Based on the requirements, our approach typically spans from 4 to 14 weeks.
Here’s what Supraja Sivaraj, SDET lead has to say about her recent gap analysis consultation.
At Zuci, we like to take a phased approach to QA gap analysis. And to make sure our recommendations are implemented; we keep in touch with our clients on a regular basis. That way, we can bounce ideas off each other and make sure that our recommendations get implemented in a timely manner.
Below is an example of a QA consultation roadmap for a client, proposed by our team
After presenting our findings and recommendations, we create a roadmap of quantifiable engagement outcomes.
The following is another example of a phase 1 roadmap for one of our clients, a global e-commerce solution provider, who has become a long-term partner to date.
For this assignment, we had teams working from three different locations across the globe. We used Microsoft Teams, Outlook, and other project management tools to manage project communications and collaboration efficiently.
We received optimum support from the client’s product and services teams with team members’ adequate availability of time for meeting participation, recurring meetings, follow-ups, etc. The tools used for this assignment were SharePoint, JIRA, MS Outlook, MS Teams, MS Excel, and Tableau for data analysis.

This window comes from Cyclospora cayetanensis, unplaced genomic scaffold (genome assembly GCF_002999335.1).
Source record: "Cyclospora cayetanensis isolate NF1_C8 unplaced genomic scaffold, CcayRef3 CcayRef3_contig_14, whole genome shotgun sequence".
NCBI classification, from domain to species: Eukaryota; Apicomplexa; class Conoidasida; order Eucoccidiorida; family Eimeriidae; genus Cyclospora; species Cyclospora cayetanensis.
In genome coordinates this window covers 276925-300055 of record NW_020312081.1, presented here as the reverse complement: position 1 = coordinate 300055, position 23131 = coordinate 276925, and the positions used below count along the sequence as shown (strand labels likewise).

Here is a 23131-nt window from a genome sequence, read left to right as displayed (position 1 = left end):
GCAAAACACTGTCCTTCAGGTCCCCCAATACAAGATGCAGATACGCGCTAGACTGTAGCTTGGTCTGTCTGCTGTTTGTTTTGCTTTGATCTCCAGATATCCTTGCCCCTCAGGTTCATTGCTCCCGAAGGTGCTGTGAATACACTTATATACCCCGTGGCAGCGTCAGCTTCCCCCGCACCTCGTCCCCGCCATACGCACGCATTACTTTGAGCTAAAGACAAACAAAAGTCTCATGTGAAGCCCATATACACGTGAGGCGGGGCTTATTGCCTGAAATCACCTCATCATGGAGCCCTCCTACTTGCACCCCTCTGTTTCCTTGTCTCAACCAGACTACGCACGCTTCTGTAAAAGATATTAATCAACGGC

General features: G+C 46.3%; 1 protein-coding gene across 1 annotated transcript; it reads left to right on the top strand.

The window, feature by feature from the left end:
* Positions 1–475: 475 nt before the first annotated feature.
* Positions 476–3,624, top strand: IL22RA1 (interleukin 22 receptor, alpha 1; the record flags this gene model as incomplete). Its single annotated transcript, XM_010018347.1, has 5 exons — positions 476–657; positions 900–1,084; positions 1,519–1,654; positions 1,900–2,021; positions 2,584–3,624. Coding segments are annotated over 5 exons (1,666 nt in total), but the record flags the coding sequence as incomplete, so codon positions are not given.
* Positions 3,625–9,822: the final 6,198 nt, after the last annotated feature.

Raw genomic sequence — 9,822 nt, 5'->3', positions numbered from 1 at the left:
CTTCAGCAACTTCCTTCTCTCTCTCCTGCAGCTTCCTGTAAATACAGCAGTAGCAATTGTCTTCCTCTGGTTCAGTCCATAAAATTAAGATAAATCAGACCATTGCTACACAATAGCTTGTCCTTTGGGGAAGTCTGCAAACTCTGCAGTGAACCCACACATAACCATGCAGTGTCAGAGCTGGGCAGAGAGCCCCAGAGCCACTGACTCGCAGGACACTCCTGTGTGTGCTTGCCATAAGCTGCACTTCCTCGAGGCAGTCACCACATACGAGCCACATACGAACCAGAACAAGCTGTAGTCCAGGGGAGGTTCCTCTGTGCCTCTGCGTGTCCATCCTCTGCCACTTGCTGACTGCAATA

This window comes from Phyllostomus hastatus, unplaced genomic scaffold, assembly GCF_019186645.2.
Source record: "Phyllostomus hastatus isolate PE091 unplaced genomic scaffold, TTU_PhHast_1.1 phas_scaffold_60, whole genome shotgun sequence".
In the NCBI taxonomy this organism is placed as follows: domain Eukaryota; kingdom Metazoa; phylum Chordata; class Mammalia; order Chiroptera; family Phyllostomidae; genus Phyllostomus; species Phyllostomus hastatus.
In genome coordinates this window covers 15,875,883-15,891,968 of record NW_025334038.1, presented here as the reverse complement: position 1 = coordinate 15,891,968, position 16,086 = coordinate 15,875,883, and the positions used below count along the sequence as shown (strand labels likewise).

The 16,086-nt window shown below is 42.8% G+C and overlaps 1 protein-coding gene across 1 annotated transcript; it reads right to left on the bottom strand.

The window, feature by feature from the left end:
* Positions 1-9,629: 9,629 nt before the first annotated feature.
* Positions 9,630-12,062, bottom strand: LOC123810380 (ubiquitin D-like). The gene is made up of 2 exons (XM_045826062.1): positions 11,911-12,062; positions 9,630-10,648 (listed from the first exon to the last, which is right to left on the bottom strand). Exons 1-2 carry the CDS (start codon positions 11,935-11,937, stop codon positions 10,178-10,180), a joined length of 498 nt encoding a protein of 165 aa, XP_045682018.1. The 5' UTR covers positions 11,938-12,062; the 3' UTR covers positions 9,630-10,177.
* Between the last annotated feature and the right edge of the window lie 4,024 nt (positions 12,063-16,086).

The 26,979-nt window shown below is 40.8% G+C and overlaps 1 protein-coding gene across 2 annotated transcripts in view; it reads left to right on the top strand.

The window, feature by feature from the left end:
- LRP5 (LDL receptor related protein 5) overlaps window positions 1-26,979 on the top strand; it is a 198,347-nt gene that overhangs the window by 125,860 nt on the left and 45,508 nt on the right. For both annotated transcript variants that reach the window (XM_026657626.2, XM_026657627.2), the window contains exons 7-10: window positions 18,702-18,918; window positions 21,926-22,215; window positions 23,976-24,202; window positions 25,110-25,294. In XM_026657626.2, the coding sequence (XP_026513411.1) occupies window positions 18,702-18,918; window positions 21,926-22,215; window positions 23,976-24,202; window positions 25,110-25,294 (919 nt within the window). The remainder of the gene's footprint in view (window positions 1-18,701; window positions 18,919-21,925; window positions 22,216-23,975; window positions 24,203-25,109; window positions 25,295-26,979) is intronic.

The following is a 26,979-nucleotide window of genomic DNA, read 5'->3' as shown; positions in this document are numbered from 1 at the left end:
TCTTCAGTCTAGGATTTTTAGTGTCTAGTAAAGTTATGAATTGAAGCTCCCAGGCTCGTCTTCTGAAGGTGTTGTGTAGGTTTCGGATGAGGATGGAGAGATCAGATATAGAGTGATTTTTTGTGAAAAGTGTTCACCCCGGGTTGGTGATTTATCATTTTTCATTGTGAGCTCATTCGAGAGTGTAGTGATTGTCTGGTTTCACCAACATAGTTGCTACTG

For communication and collaboration, we had daily meetings, follow-up meetings, weekly management review meetings, Zuci whiteboard sessions, brainstorming sessions, and tasks management. Our processes included going through meeting recording, note-making, client’s product review, SharePoint documents review, QA artifacts review, and checklists preparation for the review meetings.
After extensive analysis, Zuci prepared a report that presents major findings and recommendations, QA scorecard, engineering process assessment, SWOT analysis, and ERICS (Eliminate, Reduce, Increase, Create, Stabilize).
Like to read the detailed report? Drop a Hello at email@example.com
In software testing, the ultimate goal of conducting a gap analysis is to obtain an accurate overview of the health of the system. Breaking down the analysis process into well-defined phases can simplify the process and make test planning, execution, and monitoring easier.
It is recommended to start with only one controlled testing environment in the initial phases. After the successful implementation of this approach, multiple testing environments can be integrated. By taking this incremental approach to gap analysis, the risk of failure is minimized, and it becomes easier to move from simpler setups to more complex ones.
When it comes to software quality, it is most important to have a holistic approach. That is the reason why the Zuci team has been able to enable our clients to meet the desired quality, meet release schedules, and deliver seamless experiences for their users.
Facing software quality related challenges? Don’t worry, we’ve got you covered! Let our team at Zuci help you out and watch your user experience skyrocket.
So why wait? Let’s work together and make your software the best it can be!